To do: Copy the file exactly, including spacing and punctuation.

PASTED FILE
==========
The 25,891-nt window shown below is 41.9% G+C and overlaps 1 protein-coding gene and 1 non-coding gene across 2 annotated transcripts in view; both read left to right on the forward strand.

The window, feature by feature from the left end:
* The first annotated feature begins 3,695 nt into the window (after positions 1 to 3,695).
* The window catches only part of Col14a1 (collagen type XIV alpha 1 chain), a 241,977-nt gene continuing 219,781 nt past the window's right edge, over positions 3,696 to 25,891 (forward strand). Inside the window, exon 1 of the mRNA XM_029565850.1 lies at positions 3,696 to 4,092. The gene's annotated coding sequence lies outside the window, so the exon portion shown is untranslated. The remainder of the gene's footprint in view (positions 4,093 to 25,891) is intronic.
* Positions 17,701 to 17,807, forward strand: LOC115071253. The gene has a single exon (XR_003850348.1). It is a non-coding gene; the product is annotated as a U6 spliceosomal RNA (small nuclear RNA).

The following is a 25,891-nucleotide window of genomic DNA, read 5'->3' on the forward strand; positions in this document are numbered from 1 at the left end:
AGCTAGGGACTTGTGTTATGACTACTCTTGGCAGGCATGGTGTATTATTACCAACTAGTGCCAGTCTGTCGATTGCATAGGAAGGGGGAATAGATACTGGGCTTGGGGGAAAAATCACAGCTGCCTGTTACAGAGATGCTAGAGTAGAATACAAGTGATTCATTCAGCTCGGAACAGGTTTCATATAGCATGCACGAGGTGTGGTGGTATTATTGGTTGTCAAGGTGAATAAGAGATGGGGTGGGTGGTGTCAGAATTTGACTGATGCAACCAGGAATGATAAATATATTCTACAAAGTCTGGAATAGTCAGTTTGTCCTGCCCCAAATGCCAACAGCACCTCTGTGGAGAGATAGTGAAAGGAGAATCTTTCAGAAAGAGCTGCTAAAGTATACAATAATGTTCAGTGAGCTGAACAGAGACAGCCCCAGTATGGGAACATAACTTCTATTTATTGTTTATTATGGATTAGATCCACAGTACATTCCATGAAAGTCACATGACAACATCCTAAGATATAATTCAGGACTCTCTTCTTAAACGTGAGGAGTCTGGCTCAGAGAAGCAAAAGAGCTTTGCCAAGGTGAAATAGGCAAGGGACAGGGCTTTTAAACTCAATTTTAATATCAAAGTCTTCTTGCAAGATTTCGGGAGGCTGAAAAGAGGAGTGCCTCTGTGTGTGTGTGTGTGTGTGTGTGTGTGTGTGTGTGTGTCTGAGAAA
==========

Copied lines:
The 25,891-nt window shown below is 41.9% G+C and overlaps 1 protein-coding gene and 1 non-coding gene across 2 annotated transcripts in view; both read left to right on the forward strand.

The window, feature by feature from the left end:
* The first annotated feature begins 3,695 nt into the window (after positions 1 to 3,695).
* The window catches only part of Col14a1 (collagen type XIV alpha 1 chain), a 241,977-nt gene continuing 219,781 nt past the window's right edge, over positions 3,696 to 25,891 (forward strand). Inside the window, exon 1 of the mRNA XM_029565850.1 lies at positions 3,696 to 4,092. The gene's annotated coding sequence lies outside the window, so the exon portion shown is untranslated. The remainder of the gene's footprint in view (positions 4,093 to 25,891) is intronic.
* Positions 17,701 to 17,807, forward strand: LOC115071253. The gene has a single exon (XR_003850348.1). It is a non-coding gene; the product is annotated as a U6 spliceosomal RNA (small nuclear RNA).

The following is a 25,891-nucleotide window of genomic DNA, read 5'->3' on the forward strand; positions in this document are numbered from 1 at the left end:
AGCTAGGGACTTGTGTTATGACTACTCTTGGCAGGCATGGTGTATTATTACCAACTAGTGCCAGTCTGTCGATTGCATAGGAAGGGGGAATAGATACTGGGCTTGGGGGAAAAATCACAGCTGCCTGTTACAGAGATGCTAGAGTAGAATACAAGTGATTCATTCAGCTCGGAACAGGTTTCATATAGCATGCACGAGGTGTGGTGGTATTATTGGTTGTCAAGGTGAATAAGAGATGGGGTGGGTGGTGTCAGAATTTGACTGATGCAACCAGGAATGATAAATATATTCTACAAAGTCTGGAATAGTCAGTTTGTCCTGCCCCAAATGCCAACAGCACCTCTGTGGAGAGATAGTGAAAGGAGAATCTTTCAGAAAGAGCTGCTAAAGTATACAATAATGTTCAGTGAGCTGAACAGAGACAGCCCCAGTATGGGAACATAACTTCTATTTATTGTTTATTATGGATTAGATCCACAGTACATTCCATGAAAGTCACATGACAACATCCTAAGATATAATTCAGGACTCTCTTCTTAAACGTGAGGAGTCTGGCTCAGAGAAGCAAAAGAGCTTTGCCAAGGTGAAATAGGCAAGGGACAGGGCTTTTAAACTCAATTTTAATATCAAAGTCTTCTTGCAAGATTTCGGGAGGCTGAAAAGAGGAGTGCCTCTGTGTGTGTGTGTGTGTGTGTGTGTGTGTGTGTGTGTGTCTGAGAAA